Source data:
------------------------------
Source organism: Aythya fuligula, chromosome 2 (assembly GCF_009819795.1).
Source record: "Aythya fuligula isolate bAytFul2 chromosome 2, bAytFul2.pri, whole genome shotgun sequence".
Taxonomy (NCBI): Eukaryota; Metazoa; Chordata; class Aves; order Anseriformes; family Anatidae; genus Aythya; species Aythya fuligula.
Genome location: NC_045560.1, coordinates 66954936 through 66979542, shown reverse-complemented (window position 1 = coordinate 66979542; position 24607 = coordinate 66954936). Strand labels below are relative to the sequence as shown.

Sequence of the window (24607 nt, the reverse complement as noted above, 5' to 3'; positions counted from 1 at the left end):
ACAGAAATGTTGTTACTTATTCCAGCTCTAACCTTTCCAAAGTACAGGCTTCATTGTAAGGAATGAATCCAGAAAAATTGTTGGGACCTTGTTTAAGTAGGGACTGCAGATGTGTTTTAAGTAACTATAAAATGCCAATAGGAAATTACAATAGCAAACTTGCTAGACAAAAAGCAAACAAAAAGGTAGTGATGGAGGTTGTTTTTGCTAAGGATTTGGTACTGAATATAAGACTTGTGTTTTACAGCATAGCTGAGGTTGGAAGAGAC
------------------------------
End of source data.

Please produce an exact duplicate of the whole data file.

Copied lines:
Source organism: Aythya fuligula, chromosome 2 (assembly GCF_009819795.1).
Source record: "Aythya fuligula isolate bAytFul2 chromosome 2, bAytFul2.pri, whole genome shotgun sequence".
Taxonomy (NCBI): Eukaryota; Metazoa; Chordata; class Aves; order Anseriformes; family Anatidae; genus Aythya; species Aythya fuligula.
Genome location: NC_045560.1, coordinates 66954936 through 66979542, shown reverse-complemented (window position 1 = coordinate 66979542; position 24607 = coordinate 66954936). Strand labels below are relative to the sequence as shown.

Sequence of the window (24607 nt, the reverse complement as noted above, 5' to 3'; positions counted from 1 at the left end):
ACAGAAATGTTGTTACTTATTCCAGCTCTAACCTTTCCAAAGTACAGGCTTCATTGTAAGGAATGAATCCAGAAAAATTGTTGGGACCTTGTTTAAGTAGGGACTGCAGATGTGTTTTAAGTAACTATAAAATGCCAATAGGAAATTACAATAGCAAACTTGCTAGACAAAAAGCAAACAAAAAGGTAGTGATGGAGGTTGTTTTTGCTAAGGATTTGGTACTGAATATAAGACTTGTGTTTTACAGCATAGCTGAGGTTGGAAGAGAC